Dr. Magryta: More on the importance of sleep

Published 12:00 am Saturday, July 20, 2019

Dr. Magryta

Sleep is a most special event that we all need in order to live a healthy and long life. It may be the single most important event that we do daily.

Here are a few more quick notes on sleep taken from the Matthew Walker/Peter Attia podcast AMA 6 [https://mail.google.com/mail/u/0/#label/PEOPLE/WhctKJVRPKsFVbvjpZdcqWmLmHzJbJscrxzRpSHxnPvXxSTSxgkpVBXxlhGfLHZbNzQfGwQ].

1) Our bodies need to drop 3-4 degrees F before we can comfortably fall asleep. This can be induced by cooling the room down between 65-70 degrees. It can also be achieved by releasing heat through your extremities by taking a hot bath/shower or hot sauna.

2) Do not eat close to bedtime. Stop eating three hours before you plan to go to sleep. Avoid rapidly-digesting refined carbohydrates as they turn into energy quickly, raising core temperature, making it harder to fall asleep.

3) Do not exercise intensely 2 hours before bedtime as this will increase hormones like cortisol and adrenaline, which need to be low for you to fall asleep. Exercising earlier in the day is ideal to increase sleep onset later in the day.

4) Sleeping well is the most effective way to hack a great workout the next day, making exercise and sleep a bidirectional influence.

• Your motivation to do anything (especially exercise) is increased dramatically
• Peak muscle strength increases (in compound movements)
• Your ability to respire and expel carbon dioxide is improved the more sleep that you’re getting
• Likelihood of injury risk markedly decreased
• Your ability to even sweat and perspire is determined by how much sleep that you get
• The time it takes to reach physical exhaustion increases.

5) When you do not adequately sleep deeply and for a long enough time, your body receives a starvation signal that increases the hunger hormone ghrelin, and reduces the satiety hormone leptin.

Dr. Attia: “Overall, hunger levels go up, you start to eat more. Now, we combine that with this lack of motivation of exercise in all sorts of obesogenic directive territory. Eating more, wanting to exercise less. You’re burning fewer calories. That usually is why we’re starting to understand part of the sleep-dependent obesogenic equation.”

6) Cognitive behavioral therapy has a great track record for helping people that suffer from sleep disorders.

7) Bad sleep nights: “One of the mistakes that people will make when they are under-slept is they will try to sleep later that following morning, like trying to “get it back” if they can. But if you sleep later into that following morning, you’re not going to be then tired at your normal time that subsequent evening so you’ll be throwing off your normal routine. (Dr. Walker)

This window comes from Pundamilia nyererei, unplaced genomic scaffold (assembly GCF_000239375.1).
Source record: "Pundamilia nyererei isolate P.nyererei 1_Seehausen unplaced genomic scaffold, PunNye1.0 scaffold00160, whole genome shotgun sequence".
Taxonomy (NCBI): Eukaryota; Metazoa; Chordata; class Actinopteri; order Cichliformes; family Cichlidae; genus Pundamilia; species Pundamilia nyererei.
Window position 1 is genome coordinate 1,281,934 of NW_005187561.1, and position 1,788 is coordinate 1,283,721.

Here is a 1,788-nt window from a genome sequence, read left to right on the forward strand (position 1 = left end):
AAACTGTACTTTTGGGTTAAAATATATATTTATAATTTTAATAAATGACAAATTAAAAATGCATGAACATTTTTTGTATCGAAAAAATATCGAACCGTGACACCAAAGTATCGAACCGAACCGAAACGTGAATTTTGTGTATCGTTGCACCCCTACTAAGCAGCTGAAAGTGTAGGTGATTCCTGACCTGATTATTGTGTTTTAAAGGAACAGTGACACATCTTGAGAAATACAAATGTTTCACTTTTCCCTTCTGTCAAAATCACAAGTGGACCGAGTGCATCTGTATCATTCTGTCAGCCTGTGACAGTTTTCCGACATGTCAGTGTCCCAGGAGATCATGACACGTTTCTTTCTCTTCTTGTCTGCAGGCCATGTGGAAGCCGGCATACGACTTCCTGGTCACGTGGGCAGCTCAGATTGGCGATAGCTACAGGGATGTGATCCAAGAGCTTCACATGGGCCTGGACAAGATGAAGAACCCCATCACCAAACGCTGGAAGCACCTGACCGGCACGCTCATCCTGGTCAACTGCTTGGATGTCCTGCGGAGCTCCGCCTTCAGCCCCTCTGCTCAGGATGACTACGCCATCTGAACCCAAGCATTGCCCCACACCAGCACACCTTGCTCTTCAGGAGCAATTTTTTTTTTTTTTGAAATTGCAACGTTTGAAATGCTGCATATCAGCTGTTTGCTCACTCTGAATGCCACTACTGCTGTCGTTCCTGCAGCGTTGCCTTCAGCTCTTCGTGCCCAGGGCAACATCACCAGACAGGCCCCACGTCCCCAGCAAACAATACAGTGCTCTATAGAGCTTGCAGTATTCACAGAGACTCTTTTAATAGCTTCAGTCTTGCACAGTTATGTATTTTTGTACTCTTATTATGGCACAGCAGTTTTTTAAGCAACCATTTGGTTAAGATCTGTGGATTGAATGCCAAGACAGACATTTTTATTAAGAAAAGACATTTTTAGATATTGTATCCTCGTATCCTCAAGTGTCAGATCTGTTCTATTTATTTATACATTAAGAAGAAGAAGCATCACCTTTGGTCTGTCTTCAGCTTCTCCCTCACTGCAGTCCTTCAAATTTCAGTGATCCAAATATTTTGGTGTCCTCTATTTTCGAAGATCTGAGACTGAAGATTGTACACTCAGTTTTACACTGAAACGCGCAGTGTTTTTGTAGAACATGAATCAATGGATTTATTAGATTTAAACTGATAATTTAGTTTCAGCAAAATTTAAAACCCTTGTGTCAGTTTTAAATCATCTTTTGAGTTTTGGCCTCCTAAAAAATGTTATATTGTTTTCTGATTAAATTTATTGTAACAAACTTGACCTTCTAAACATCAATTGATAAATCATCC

“In the case that you have to go to bed abnormally late one night:

• First, wake up at the same time
• Secondly, avoid the temptation for naps during the day. You build up lots of that natural healthy sleepiness, that’s the adenosine chemical. When you nap in the afternoon, it’s like just releasing that valve on the pressure cooker and you release some of that healthy sleepiness
• Finally, just go to bed at your normal time” (Dr. Walker)
Remember that memory, sporting ability, emotional stability, judgment, and decision making are all impaired by sleep loss, acutely and chronically. It is critical for all of us to remember how important sleep is to our overall function at school, work, in relationships and so much more.
When we sleep consistently well, we reduce 1) disease burdens and future risk, 2) fighting and emotional lability, 3) damage to our telomeres, 4) reduce infectious disease by maintaining a robust immune surveillance system, 5) obesity and inflammation, 6) increase memory.

Finally, from a United Kingdom program Dr. Walker says:

“They found that the implementation of four things actually added almost two hours of sleep to their kids:
1) Regularity: Bed at the same time and waking up at the same time
2) Removing all toys and electronics from the bedroom: turns bedroom into an environment that was queued up for sleep
3) Relaxing routine: building in some kind of relaxing routine (e.g., reading with the child before bed)
4) Daylight exposure: making sure that the child got sufficient daylight throughout the day”

 

There is so much more to share and it gets significantly deeper. Dr. Attia and Dr. Walker have provided some of the best information on this topic that I have ever heard or read. There is an entire section on how to reset your sleep time if you have difficulty falling and staying asleep.

Go to www.peterattiamd.com for a deep dive on this and many other great topics. No fluff here people.

Dr. M

Dr. Chris Magryta is a physician at Salisbury Pediatric Associates. Contact him at newsletter@salisburypediatrics.com

Comments

About Post Lifestyles

Visit us on Facebook: https://www.facebook.com/SalPostLifestyle/ and Twitter @postlifestlyes for more content

email author More by Post